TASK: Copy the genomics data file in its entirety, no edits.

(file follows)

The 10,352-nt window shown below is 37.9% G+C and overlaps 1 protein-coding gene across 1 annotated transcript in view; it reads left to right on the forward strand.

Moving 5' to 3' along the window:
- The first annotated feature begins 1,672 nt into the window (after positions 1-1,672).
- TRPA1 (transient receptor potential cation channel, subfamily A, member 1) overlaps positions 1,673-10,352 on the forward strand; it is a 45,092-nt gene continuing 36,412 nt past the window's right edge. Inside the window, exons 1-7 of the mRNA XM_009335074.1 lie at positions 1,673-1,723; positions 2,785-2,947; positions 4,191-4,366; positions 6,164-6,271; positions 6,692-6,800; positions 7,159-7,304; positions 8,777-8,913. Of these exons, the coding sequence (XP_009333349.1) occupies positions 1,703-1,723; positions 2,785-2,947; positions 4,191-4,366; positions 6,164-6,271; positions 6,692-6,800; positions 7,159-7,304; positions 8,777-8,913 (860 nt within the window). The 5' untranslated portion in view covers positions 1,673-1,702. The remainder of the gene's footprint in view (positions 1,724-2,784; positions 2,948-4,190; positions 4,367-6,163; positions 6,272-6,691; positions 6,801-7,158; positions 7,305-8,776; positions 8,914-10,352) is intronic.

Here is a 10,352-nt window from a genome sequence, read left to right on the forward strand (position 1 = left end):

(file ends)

The 10,352-nt window shown below is 37.9% G+C and overlaps 1 protein-coding gene across 1 annotated transcript in view; it reads left to right on the forward strand.

Moving 5' to 3' along the window:
- The first annotated feature begins 1,672 nt into the window (after positions 1-1,672).
- TRPA1 (transient receptor potential cation channel, subfamily A, member 1) overlaps positions 1,673-10,352 on the forward strand; it is a 45,092-nt gene continuing 36,412 nt past the window's right edge. Inside the window, exons 1-7 of the mRNA XM_009335074.1 lie at positions 1,673-1,723; positions 2,785-2,947; positions 4,191-4,366; positions 6,164-6,271; positions 6,692-6,800; positions 7,159-7,304; positions 8,777-8,913. Of these exons, the coding sequence (XP_009333349.1) occupies positions 1,703-1,723; positions 2,785-2,947; positions 4,191-4,366; positions 6,164-6,271; positions 6,692-6,800; positions 7,159-7,304; positions 8,777-8,913 (860 nt within the window). The 5' untranslated portion in view covers positions 1,673-1,702. The remainder of the gene's footprint in view (positions 1,724-2,784; positions 2,948-4,190; positions 4,367-6,163; positions 6,272-6,691; positions 6,801-7,158; positions 7,305-8,776; positions 8,914-10,352) is intronic.

Here is a 10,352-nt window from a genome sequence, read left to right on the forward strand (position 1 = left end):